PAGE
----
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May 01, 2008

Yelping with Frank Bruni!

Posted by Sam Perwin

Bruni2 Frank Bruni's Last Supper, you ask?  Hardly.  But Mr. Bruni, chief food critic for the New York Times, was kind enough to share some of his favorite firsts and lasts with us folks here at Yelp NYC.  Herewith, the complete interview, a.k.a. Frank Bruni on the light in Tribeca, tax-deductible chairs, and why not even working for the Times can get you in with David Chang.

If today were your last day in New York (and you could never return) what three local spots or businesses would you visit? (i.e. Central Park, MoMA, Brooklyn Bridge etc.)

Yikes. That's tough. I love Central Park. I really do. So I'd take a walk across the 72nd Street transverse, if I'm even naming that correctly, and turn north toward that wonderful viewing point over that big lake. I might haul myself up to the Cloisters. I love that too. And a walk across the Brooklyn Bridge. I guess this would have to be a summer day. Not enough light in January to get all of this done.

And what would you want for your last meal?

I answered this once before, and can only hope I'm being consistent here. A really great porterhouse steak would be in serious contention. With a really great gin martini. I wouldn't mind some sort of knock-out pasta or risotto dish to start.

Does Frank Bruni ever have to wait in line? If so where was the last place you stood in a ridiculous line?

Of course: all the time. Are you kidding? I wait in line at restaurants when the table isn't ready, at restaurants that don't take reservations. A long, long, long wait? That would have to be the Social Security Office. I needed a replacement card. After 40 minutes, I realized I wasn't even getting close to my time at the window, because of the ticket number I had. I joked to a woman with a much lower, better ticket number that I'd give her $20 for hers. She took me seriously. I bought her ticket. This was a few months ago. I think she's still over there, waiting.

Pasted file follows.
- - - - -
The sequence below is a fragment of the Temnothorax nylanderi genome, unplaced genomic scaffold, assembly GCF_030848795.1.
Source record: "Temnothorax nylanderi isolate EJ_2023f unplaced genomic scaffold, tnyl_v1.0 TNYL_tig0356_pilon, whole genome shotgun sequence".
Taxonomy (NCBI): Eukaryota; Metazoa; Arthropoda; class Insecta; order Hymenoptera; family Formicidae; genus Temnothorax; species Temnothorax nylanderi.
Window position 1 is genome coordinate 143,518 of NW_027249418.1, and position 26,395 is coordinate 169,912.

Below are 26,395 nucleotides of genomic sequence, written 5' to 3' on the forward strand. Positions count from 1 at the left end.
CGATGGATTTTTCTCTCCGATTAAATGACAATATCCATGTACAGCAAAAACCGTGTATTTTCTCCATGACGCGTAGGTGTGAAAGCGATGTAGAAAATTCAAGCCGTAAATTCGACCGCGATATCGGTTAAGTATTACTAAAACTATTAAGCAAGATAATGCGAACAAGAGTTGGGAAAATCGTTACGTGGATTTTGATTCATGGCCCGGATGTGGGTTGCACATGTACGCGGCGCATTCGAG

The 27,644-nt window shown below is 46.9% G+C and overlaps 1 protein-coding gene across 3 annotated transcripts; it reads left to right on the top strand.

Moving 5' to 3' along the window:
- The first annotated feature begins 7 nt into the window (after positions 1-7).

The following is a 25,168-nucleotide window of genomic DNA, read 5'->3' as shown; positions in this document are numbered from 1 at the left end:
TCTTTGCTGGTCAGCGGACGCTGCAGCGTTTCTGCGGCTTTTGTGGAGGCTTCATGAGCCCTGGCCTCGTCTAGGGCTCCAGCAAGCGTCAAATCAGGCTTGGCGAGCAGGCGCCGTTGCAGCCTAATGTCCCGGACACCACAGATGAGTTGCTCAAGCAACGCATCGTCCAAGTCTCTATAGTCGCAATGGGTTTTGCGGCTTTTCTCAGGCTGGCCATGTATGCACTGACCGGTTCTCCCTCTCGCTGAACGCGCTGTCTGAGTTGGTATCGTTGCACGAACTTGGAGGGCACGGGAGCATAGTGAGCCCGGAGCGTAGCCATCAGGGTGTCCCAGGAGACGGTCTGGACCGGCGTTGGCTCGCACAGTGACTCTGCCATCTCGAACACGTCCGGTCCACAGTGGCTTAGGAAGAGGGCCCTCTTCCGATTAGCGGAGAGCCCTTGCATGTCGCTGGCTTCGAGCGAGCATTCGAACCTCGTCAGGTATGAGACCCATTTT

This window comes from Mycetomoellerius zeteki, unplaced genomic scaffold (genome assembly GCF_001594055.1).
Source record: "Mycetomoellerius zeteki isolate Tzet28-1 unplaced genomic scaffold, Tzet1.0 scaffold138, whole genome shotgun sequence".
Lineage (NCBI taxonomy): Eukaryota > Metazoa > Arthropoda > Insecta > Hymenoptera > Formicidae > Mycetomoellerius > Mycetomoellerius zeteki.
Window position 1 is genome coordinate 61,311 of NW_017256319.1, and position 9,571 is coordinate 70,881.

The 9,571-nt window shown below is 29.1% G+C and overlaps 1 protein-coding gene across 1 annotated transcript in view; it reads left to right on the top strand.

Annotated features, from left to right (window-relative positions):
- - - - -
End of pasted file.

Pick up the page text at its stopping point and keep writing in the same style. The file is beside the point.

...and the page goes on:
And in a similar vein, where was the last place you couldn't get a reservation?

Many places. I've been dependent on the strenuous computer efforts of friends to get into Momofuku Ko. I wanted to go to Elettaria the other night; the restaurant had nothing after 6:15, and I couldn't eat that early that night. I don't use my name for reservations or announce myself on the phone. I go through the same reservation process anyone does.

When and where was the last time you were out partying until 4am?

I am so not going to answer this one. Let's just say, for the record, I am always in bed by midnight, reading M.F.K. Fisher or Michael Pollan.

Which New York neighborhood leaves a lasting impression on you and why?

So many do. There's something about the width and angle of streets and the quality of light in TriBeCa that I love. There's a particular beauty to Brooklyn Heights that's so elegant and romantic: I feel like I can see Cher kicking that can down the street in that early-morning scene from "Moonstruck." I like the East Village's scruffy glee. The list goes on.

Last great book you read and where did you buy it - or enjoy it?